This week, I went to lunch with a couple of co-workers at a place in the Cahaba Heights section of town called the Olive Branch. As the name implies, it focuses on what we consider Mediterranean cuisine down here. You know, things like falafel, gyros, kabobs, tabbouleh, kibbeh, hamburgers, and, um, Philly cheesesteaks. Do yourself a favor when you are in the Birmingham area; it is one of the better restaurants in town for the price. No, I am not related to the owners and they did not pay me to write that.
Due to current capacity limits, they have removed well over half of the tables in the relatively small seating area. As a result, all of the tables were occupied and we were pretty far apart from the other diners. It was a great lunch, just delicious. However, I couldn’t help but wonder how much business they were losing due to the restrictions, or not getting as the case may be. What’s more, I questioned if it were fair.
I understand we are in the middle of a public health crisis, but at what point is the cure worse than the disease. Are we really doing our society any good by restricting this or that economic activity in a, what seems to have been, futile attempt to stem the spread of a virus? As Washington fumbles and flummoxes about trying to out-politick itself with another economic relief package, it is a question we have to ask.
We have all heard how COVID19 has caused over 200K deaths in the United States. This is just math: actual number of deaths minus the expected number of deaths, which the CDC tracks each and every week. Thus far in 2020, through the week ending on 9/26, there have been 222,782 more deaths than the CDC had predicted. Is the discrepancy all COVID19 related? I mean every one those deaths? No one would be willing to bet $100 on it, not even Dr. Fauci.
I am staring at the weekly data as I type this sentence. It seems the week ending on 4/11 was the deadliest, when actual deaths exceeded estimates by 22,659. The next week, the number was 20,897, and it hasn’t been back above 20K since. In fact, there has been a noticeable improvement in these numbers, with the exception of a blip during the middle of the summer.
How much of an improvement? Get a load of this: for the week ending on 9/26, there were 39,792 deaths in the United States. The CDC had estimated there would be, drum roll please, 52,781. That is 12,989 fewer than expected. The previous week, it was 3,581 fewer and another 134 less the week prior to that. All told, the most recent 4-week moving average is 3,612 fewer deaths than anticipated. Further, it appears the weekly average for excess deaths declined by 56% during the 3rd Quarter when compared to the 2nd. See the following chart from the CDC:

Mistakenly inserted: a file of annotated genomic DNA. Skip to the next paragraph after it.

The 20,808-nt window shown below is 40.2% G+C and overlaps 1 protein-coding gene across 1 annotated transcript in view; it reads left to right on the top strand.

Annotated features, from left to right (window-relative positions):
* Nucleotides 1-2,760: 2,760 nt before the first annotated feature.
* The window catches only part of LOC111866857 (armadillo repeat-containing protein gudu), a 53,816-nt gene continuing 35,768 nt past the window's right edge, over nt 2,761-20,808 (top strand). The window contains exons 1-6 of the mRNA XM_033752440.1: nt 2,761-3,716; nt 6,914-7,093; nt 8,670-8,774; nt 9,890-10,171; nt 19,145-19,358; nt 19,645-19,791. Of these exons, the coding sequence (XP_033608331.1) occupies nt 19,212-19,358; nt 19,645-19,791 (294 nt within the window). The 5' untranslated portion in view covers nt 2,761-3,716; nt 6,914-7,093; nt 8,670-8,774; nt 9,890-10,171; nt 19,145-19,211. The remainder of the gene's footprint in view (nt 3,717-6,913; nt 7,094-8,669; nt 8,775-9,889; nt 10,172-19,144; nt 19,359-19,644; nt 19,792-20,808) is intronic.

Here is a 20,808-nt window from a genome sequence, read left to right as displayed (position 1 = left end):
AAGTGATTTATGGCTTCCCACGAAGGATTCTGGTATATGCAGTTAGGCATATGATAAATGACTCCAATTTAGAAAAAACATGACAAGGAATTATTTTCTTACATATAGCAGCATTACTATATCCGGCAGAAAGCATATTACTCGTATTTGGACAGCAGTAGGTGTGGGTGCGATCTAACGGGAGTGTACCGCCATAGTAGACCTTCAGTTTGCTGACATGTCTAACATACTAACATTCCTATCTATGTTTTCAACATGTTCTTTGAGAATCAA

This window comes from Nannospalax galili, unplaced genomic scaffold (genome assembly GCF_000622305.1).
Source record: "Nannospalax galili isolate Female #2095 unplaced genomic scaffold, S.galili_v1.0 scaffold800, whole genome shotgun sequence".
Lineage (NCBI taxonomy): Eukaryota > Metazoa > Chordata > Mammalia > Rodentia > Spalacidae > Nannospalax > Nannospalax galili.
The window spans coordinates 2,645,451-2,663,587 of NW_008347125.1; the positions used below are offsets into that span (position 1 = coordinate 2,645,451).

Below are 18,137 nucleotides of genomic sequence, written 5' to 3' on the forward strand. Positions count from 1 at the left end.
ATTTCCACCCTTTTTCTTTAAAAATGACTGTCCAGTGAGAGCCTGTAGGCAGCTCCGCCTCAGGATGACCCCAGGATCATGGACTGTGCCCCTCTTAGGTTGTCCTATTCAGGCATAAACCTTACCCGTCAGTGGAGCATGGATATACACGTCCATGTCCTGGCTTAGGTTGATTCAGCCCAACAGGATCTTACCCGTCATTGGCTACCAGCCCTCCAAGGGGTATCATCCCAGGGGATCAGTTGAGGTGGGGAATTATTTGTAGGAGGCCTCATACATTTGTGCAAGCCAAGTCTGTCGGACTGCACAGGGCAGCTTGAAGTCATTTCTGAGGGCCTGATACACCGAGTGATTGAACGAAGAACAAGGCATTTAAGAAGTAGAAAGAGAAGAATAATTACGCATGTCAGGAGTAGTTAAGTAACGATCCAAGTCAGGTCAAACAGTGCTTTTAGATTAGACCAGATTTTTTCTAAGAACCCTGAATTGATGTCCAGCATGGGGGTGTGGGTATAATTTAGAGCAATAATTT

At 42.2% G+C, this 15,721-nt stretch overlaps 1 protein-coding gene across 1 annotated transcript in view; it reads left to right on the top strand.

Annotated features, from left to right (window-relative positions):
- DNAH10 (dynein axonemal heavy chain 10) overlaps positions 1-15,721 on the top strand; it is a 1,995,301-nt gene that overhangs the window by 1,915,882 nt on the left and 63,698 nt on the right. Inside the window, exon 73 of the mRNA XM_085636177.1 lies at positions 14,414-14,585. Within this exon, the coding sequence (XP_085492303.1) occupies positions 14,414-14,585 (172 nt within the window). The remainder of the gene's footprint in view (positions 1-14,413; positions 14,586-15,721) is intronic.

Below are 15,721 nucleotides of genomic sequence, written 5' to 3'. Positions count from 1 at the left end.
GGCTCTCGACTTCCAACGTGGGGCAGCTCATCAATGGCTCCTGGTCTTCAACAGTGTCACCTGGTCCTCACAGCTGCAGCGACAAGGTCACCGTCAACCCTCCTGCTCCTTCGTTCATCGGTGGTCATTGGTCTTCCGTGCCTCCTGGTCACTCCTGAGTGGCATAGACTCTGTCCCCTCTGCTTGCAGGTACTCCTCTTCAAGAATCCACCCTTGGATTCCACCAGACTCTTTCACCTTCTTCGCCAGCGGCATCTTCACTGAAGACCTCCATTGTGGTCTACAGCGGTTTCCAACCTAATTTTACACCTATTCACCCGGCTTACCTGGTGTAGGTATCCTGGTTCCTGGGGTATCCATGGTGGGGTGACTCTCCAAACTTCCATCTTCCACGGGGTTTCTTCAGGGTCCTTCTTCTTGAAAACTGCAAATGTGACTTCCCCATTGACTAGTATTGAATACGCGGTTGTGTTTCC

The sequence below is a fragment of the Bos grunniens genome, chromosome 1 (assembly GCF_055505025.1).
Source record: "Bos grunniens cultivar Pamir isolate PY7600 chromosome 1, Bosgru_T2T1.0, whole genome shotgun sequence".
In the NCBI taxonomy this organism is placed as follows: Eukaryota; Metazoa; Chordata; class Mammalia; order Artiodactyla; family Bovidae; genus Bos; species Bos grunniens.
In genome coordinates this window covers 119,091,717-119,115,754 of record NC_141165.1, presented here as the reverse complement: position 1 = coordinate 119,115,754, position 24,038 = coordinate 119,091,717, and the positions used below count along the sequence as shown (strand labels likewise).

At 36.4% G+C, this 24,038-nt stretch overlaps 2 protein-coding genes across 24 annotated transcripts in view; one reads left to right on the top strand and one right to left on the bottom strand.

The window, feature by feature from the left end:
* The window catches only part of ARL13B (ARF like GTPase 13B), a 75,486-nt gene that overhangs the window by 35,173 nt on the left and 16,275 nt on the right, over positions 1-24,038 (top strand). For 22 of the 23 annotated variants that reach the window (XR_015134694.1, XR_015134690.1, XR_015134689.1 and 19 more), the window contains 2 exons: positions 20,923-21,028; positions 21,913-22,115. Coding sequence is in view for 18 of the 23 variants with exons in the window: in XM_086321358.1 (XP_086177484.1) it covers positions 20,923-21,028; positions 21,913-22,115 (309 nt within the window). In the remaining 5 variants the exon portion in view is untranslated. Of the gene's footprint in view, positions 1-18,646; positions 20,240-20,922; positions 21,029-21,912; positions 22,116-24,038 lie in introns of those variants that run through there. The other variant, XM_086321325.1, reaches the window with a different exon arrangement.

I bet you haven’t read this anyplace else.
This begs the question: do you think this improvement is due to advances the medical community has made in treating COVID19 or due to the extra distance between tables in Mediterranean restaurants? Since I couldn’t even get into the Olive Branch when the death rates were at their peak back in the Spring, methinks the former is the better answer. Admittedly, I am not a medical professional.
Then, and this could be unpopular, there is the question of age. According to the CDC, those over 65 years of age are far more likely to die from COVID19 than those under age 45. Thus far in 2020, the number of ‘excess deaths’ is dramatically higher for the older age brackets. While that isn’t necessarily terribly insightful, sometimes a picture is worth 1,000 words. Consider the chart from the CDC below:
As you can see, there is almost no difference between weekly expected and actual deaths thus far in 2020 for Americans under 45. It is a little bit higher for those aged 45-64, and it starts to really peak, in both absolute and relative terms, at 75+ years of age. Those are the numbers, the charts. The mortality rates for COVID19 are heavily skewed towards our more senior citizens, heavily. This is important.